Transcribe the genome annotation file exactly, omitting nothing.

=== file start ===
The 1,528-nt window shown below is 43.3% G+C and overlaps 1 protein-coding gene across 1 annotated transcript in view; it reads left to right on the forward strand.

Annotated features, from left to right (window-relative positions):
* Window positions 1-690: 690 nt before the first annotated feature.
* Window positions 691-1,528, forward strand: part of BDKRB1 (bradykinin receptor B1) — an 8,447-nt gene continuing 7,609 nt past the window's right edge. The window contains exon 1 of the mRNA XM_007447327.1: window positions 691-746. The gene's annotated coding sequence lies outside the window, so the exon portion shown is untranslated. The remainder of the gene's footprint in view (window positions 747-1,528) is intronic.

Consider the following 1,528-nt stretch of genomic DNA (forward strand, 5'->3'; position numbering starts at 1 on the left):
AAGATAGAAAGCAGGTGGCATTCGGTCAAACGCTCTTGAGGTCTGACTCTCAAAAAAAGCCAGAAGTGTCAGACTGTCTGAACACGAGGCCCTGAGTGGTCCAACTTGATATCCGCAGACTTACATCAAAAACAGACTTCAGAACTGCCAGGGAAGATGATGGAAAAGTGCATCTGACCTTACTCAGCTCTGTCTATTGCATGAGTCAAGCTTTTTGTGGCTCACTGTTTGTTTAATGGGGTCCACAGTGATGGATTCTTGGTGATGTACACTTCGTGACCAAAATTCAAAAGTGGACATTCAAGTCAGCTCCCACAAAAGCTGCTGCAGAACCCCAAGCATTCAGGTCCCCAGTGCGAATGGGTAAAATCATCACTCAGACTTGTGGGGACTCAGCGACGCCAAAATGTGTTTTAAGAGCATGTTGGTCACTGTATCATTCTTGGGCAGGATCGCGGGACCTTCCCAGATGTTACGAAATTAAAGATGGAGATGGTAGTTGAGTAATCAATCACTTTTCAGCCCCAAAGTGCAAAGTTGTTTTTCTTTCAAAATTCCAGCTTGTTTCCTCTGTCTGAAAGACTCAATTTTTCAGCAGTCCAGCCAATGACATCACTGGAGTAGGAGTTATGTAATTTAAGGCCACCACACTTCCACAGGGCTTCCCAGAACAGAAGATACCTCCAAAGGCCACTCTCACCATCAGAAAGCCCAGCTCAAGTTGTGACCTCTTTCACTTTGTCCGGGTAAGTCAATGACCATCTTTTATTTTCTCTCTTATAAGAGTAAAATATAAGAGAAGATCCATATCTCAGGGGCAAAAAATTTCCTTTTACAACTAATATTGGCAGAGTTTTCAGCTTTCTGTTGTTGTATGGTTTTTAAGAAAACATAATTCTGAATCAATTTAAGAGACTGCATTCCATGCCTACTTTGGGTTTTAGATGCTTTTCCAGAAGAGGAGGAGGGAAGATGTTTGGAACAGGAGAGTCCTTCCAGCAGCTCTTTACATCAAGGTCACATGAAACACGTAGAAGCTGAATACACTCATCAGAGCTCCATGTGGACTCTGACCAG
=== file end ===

The 1,528-nt window shown below is 43.3% G+C and overlaps 1 protein-coding gene across 1 annotated transcript in view; it reads left to right on the forward strand.

Annotated features, from left to right (window-relative positions):
* Window positions 1-690: 690 nt before the first annotated feature.
* Window positions 691-1,528, forward strand: part of BDKRB1 (bradykinin receptor B1) — an 8,447-nt gene continuing 7,609 nt past the window's right edge. The window contains exon 1 of the mRNA XM_007447327.1: window positions 691-746. The gene's annotated coding sequence lies outside the window, so the exon portion shown is untranslated. The remainder of the gene's footprint in view (window positions 747-1,528) is intronic.

Consider the following 1,528-nt stretch of genomic DNA (forward strand, 5'->3'; position numbering starts at 1 on the left):
AAGATAGAAAGCAGGTGGCATTCGGTCAAACGCTCTTGAGGTCTGACTCTCAAAAAAAGCCAGAAGTGTCAGACTGTCTGAACACGAGGCCCTGAGTGGTCCAACTTGATATCCGCAGACTTACATCAAAAACAGACTTCAGAACTGCCAGGGAAGATGATGGAAAAGTGCATCTGACCTTACTCAGCTCTGTCTATTGCATGAGTCAAGCTTTTTGTGGCTCACTGTTTGTTTAATGGGGTCCACAGTGATGGATTCTTGGTGATGTACACTTCGTGACCAAAATTCAAAAGTGGACATTCAAGTCAGCTCCCACAAAAGCTGCTGCAGAACCCCAAGCATTCAGGTCCCCAGTGCGAATGGGTAAAATCATCACTCAGACTTGTGGGGACTCAGCGACGCCAAAATGTGTTTTAAGAGCATGTTGGTCACTGTATCATTCTTGGGCAGGATCGCGGGACCTTCCCAGATGTTACGAAATTAAAGATGGAGATGGTAGTTGAGTAATCAATCACTTTTCAGCCCCAAAGTGCAAAGTTGTTTTTCTTTCAAAATTCCAGCTTGTTTCCTCTGTCTGAAAGACTCAATTTTTCAGCAGTCCAGCCAATGACATCACTGGAGTAGGAGTTATGTAATTTAAGGCCACCACACTTCCACAGGGCTTCCCAGAACAGAAGATACCTCCAAAGGCCACTCTCACCATCAGAAAGCCCAGCTCAAGTTGTGACCTCTTTCACTTTGTCCGGGTAAGTCAATGACCATCTTTTATTTTCTCTCTTATAAGAGTAAAATATAAGAGAAGATCCATATCTCAGGGGCAAAAAATTTCCTTTTACAACTAATATTGGCAGAGTTTTCAGCTTTCTGTTGTTGTATGGTTTTTAAGAAAACATAATTCTGAATCAATTTAAGAGACTGCATTCCATGCCTACTTTGGGTTTTAGATGCTTTTCCAGAAGAGGAGGAGGGAAGATGTTTGGAACAGGAGAGTCCTTCCAGCAGCTCTTTACATCAAGGTCACATGAAACACGTAGAAGCTGAATACACTCATCAGAGCTCCATGTGGACTCTGACCAG